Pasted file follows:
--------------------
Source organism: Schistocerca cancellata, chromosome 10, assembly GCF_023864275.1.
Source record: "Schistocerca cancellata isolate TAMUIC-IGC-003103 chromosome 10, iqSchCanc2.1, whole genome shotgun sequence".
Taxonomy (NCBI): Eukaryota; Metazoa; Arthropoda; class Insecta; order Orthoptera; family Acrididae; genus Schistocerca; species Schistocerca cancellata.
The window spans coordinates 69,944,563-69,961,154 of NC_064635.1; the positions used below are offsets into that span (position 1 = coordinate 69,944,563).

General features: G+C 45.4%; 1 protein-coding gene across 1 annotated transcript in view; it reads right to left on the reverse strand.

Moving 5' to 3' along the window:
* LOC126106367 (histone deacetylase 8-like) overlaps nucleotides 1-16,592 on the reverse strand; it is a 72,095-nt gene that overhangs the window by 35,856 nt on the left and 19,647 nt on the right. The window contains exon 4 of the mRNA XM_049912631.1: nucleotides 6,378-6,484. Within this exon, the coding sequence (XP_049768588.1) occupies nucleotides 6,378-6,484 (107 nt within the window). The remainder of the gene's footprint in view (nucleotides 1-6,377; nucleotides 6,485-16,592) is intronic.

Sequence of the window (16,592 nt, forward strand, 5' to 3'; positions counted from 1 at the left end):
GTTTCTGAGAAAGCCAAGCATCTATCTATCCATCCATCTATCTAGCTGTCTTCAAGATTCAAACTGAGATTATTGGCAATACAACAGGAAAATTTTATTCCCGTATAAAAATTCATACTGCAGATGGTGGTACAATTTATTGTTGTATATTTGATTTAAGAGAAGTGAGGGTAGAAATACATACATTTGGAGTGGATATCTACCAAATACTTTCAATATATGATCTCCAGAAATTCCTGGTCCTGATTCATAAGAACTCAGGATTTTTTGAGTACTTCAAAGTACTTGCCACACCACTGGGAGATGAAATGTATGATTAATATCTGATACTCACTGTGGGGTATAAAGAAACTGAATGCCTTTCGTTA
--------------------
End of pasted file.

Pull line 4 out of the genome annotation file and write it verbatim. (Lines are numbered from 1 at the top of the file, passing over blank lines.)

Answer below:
The window spans coordinates 69,944,563-69,961,154 of NC_064635.1; the positions used below are offsets into that span (position 1 = coordinate 69,944,563).